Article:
season opener. Bountiful applause.
Expectations were high for the
concert to come.
Bartok's Music for Strings,
Percussion and Celesta followed.
Apparently, Akiyama had said that
this work (as well as the
Shostakovich symphony to follow)
was "rarely performed well".
Implicit in this seemed to be the
conveyance that the VSO was really
"gonna show 'em how".
Be that as it may, the VSO's
rendering did little or nothing to
improve the ratio of good performances to bad of this
unequivocal masterpiece.
The orchestra meandered its way
in rather docile fashion through the
serpentine chromaticism of the first
movement fugue. No sense of the
ice-cold, orgiastic relentlessness of
it was portrayed at all. From too
loud at the opening to not loud
enough at the climax to a complete
loss of any sense of direction at all
in the coda, the first movement
seemed rather a non sequitor to the
tight, vibrant playing in the Berlioz
The following three movements
all suffered from a veritable acne of
technical blemishes of one kind or
another. This could perhaps have
been rendered less obnoxious had
some of the music's uninhibited
abandon in the second or fourth
movements or its eerie surrealism in
the third been allowed to touch the
sensibilities of the musicians. Alas,
it hadn't and the VSO's performance of this seminal
masterpiece of the twentieth
century at its highest point could
only have been considered technical
requirement to be fulfilled in order
that the musicians be paid.
This particular work of Bartok's
is not the work of the human heart
as much as the intellect. Its
aesthetic appeal necessarily derives
primarily from exquisitely articulate technical control. As a
body, the VSO just does not possess
a virtuoso calibre of this order.
In turn, the following intermission was superbly handled by
a dedicated audience at the peak of
its powers. There was virtuoso
name dropping in some groups,
booze swilling in others and Being
Seen at the Symphony everywhere.
And throughout it all, wherever one
looked, there were cigarettes being
smoked. Yes, those all-important
cigarettes, so necessary to keep
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irritation in order to be ready for
the Audience Participational
Coughing so integral to soft
passages at symphony concerts
The final work on the
programme was the Fifth Symphony, Shostakovich's 1937 reply
to the ostensibly "just criticism" he
had received at the hands of the
Soviet bureaucracy regarding the
formalist tendencies inherent in a
number of Soviet works, including
his, prior to the 1936 denunciation
of such practices.
The VSO's level of performance
reached its zenith in the
Shostakovich fifth last Monday,
this panel of one decided. The
illumination shed by the performance rarely warranted
bouquets of true superlatives but
the playing was fine by any stan
dards and probably excellent by
The performance was studded
with lovely solo passages from such
notables as flute, clarinet, harp and
(wonder of wonders) French horn,
especially in the lovely canonic
passage with the solo flute in the
first movement of recapitulation.
Most beautifully rendered of all
was the third movement which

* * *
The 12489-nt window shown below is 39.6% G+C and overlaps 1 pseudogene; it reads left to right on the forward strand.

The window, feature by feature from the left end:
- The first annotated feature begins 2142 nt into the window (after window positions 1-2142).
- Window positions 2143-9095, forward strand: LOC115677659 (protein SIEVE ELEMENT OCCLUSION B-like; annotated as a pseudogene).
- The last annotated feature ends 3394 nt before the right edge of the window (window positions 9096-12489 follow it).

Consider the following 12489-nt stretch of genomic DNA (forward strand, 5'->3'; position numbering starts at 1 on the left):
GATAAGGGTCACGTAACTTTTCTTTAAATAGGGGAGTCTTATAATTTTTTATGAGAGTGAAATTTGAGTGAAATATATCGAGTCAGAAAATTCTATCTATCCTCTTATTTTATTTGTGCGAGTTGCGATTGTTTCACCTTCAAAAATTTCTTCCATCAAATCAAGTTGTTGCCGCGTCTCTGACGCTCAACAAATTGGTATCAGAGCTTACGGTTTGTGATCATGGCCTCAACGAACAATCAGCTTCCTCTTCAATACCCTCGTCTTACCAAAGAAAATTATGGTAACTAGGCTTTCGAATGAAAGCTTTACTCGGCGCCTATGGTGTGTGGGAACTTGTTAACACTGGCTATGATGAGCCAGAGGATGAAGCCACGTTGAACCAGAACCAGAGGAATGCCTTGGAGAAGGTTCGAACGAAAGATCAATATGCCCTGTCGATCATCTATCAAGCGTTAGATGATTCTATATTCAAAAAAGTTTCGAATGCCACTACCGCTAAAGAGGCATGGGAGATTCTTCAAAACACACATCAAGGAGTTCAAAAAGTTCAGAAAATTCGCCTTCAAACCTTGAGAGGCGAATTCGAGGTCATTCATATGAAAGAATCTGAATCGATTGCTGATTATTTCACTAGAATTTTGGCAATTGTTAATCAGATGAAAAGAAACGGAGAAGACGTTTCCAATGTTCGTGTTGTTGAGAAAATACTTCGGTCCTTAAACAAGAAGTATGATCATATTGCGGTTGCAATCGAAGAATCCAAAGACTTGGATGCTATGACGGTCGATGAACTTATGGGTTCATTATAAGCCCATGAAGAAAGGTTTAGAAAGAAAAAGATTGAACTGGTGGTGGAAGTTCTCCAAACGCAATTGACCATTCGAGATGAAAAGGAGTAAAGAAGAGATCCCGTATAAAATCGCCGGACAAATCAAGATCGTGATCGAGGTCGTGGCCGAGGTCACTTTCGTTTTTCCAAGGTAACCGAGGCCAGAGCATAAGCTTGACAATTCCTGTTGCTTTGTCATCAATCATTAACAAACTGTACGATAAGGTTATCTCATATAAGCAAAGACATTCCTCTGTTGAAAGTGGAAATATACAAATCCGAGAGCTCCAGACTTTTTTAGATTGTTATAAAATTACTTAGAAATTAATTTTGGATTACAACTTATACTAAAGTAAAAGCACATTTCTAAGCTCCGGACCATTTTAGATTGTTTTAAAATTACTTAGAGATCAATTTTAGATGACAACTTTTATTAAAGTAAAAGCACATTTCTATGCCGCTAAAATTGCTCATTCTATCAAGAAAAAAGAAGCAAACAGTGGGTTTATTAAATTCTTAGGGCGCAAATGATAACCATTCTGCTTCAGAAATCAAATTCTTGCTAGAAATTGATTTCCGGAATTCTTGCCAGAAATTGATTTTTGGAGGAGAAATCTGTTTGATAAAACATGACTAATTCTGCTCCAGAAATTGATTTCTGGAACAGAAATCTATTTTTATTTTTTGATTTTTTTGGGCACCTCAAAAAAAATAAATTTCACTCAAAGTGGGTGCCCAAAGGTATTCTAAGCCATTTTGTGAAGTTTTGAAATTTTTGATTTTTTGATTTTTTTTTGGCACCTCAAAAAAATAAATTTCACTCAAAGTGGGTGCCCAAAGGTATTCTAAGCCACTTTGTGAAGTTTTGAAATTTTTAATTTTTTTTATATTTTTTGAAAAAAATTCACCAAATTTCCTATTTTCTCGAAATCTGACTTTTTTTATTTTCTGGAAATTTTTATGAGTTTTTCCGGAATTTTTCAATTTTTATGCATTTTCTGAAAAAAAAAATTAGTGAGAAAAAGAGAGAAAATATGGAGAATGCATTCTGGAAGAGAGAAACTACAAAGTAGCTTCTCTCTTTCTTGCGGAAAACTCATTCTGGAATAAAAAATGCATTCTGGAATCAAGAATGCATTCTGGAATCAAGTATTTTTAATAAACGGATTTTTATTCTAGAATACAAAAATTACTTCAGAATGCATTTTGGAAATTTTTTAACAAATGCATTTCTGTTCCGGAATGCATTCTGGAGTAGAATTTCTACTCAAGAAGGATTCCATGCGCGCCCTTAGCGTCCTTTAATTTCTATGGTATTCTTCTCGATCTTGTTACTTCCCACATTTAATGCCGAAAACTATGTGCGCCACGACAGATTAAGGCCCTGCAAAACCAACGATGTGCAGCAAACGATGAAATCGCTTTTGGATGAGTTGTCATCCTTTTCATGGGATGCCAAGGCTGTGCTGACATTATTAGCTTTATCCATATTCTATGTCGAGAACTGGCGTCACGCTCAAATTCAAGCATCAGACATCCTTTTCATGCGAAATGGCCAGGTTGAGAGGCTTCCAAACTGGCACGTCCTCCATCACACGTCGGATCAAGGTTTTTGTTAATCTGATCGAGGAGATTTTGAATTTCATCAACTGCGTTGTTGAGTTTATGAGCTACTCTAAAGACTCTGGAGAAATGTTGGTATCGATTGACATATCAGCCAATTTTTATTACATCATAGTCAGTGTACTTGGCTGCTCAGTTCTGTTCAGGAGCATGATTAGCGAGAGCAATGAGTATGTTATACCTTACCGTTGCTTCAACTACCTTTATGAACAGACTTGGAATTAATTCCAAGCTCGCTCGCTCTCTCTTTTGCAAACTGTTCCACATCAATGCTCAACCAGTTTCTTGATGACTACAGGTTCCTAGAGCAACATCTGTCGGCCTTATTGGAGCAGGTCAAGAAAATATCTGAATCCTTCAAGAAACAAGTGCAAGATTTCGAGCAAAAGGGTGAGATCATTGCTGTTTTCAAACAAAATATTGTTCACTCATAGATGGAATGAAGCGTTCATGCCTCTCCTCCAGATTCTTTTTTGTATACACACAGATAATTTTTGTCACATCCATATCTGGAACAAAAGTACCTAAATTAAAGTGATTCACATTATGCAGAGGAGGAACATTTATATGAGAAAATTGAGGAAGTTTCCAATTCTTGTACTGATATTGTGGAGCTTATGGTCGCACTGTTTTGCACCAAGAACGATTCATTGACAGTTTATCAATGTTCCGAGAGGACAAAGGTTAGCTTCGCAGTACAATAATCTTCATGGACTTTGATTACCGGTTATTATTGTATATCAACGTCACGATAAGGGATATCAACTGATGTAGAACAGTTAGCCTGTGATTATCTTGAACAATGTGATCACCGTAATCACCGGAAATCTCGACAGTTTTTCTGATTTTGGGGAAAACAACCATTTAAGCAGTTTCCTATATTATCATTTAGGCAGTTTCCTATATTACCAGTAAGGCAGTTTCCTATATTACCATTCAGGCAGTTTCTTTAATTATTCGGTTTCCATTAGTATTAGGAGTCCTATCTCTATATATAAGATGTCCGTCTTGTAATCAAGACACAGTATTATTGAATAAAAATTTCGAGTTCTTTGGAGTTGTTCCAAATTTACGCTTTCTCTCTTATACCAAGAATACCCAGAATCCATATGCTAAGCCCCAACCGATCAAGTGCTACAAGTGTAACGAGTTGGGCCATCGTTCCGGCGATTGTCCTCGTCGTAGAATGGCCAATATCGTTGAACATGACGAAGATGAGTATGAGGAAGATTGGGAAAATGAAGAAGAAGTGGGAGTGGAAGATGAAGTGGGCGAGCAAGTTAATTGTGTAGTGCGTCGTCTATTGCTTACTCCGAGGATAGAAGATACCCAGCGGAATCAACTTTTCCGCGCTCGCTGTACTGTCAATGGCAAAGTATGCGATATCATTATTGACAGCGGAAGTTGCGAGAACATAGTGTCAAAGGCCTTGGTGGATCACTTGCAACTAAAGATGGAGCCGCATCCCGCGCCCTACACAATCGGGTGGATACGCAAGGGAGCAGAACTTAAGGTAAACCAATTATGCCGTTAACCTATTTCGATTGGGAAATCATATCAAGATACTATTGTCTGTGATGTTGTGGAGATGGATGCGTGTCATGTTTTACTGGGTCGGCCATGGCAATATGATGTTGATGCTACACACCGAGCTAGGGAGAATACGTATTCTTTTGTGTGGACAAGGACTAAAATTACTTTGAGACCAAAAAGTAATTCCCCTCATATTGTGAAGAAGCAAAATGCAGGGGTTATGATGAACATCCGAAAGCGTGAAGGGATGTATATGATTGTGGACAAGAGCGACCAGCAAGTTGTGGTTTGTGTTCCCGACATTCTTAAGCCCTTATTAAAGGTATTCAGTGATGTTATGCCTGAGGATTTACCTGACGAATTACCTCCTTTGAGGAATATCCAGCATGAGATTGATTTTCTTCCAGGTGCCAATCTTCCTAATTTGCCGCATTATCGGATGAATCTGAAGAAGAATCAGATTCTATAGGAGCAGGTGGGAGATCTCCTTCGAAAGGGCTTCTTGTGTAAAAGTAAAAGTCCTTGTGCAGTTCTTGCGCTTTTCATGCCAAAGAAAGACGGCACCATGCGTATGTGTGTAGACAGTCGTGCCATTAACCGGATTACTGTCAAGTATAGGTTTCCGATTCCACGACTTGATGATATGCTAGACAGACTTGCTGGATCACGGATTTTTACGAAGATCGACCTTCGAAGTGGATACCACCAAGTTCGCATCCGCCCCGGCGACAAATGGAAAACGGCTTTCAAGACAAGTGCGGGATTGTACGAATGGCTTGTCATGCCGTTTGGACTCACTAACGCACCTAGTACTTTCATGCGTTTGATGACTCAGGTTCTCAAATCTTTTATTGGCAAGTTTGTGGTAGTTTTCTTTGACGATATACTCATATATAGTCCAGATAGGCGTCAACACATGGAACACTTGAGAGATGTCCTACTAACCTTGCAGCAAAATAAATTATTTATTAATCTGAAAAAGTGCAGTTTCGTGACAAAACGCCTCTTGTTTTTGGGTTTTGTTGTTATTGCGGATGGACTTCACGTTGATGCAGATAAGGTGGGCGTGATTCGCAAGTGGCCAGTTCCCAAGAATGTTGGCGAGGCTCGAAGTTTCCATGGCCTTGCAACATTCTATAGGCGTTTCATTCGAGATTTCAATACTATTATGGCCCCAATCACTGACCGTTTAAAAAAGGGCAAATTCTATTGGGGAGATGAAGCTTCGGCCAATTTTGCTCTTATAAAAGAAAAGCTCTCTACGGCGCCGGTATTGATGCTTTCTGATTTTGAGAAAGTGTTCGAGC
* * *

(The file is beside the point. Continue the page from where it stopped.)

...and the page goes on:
displayed some of the most
delicately controlled and sensitive
playing from the orchestra in a
great length of time.
Shostakovich's characteristically
thin scoring is a miasma of pitfalls
for any of the orchestral soloists
and they emerged with barely a
blemish. Even the upper strings
warranted much more than a
conciliatory pat on the collective
back  for their part.
Of the fourth movement,
somewhat overstated even as it left
the composer's pen, not too much
need be said. Under Akiyama's
baton, the bombast received careful
attention and, by the coda, Don
Adams was flailing at his timpani as
though he were being paid by the
Akiyama eve, beyond the call of
duty, scrupulously observed the
unmarked molto ritardando at the
close, which, unfortunately for
him, is just so much more effective
when ignored.
Is the VSO really all new and
improved? Not really. A shade or
two lighter grey perhaps, but at
least the changes are positive. It is
well worth finding out for your self
what the orchestra is playing like
Art Gallery
featuring the works of Chagall, Dali, Matisse,
Breughel, Cezanne, Van Gogh,
Homer, Klee, Monet, Magritte, Picasso, Miro,
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TIME 9 q.m. - 5 p.m. special feature:
PLACE Art Gallery —  Australian Art and
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The Commodore Ballroom Presents
Page Friday, 6
Friday, September 22, 1978 Two Spanish poems and art of revolt
Tourists 1928 — Jose C. Orozco
If you've been contemplating
suicide but are holding out for the
right moment, try going for a visit
to the Surry Art Gallery.
This exhibition from Sept. 6 to
Oct. 1 features a selection of 40
graphic works along with 38 mural
slides by Mexican muralists Jose
Orozco and Diego Rivera. Both artists, now deceased, lived and
worked through the difficult times
of political upheaval in Mexico.
Their art represents human suffering at its peak.
Orozco is by far the most dark
and foreboding of the two. He asks
you into his saddening world of
surrealism with the use of shadows
and sharply confused images. He
tends to underline the disparities
between the privileged and the
deprived, the exploiters and the
exploited. And he manages to
convey thesd biting political
statements through caricatures that
underline the misery of the humble
compesino. Orozco's prints include
two etchings and  19 lithographs.
Rivera,    if   you   overlook   his
revolution-charged subject matter, comes across with some very
fine crayon and charcoal drawings.
His Drunken Women, Carter and
Vendor and Eating Place are the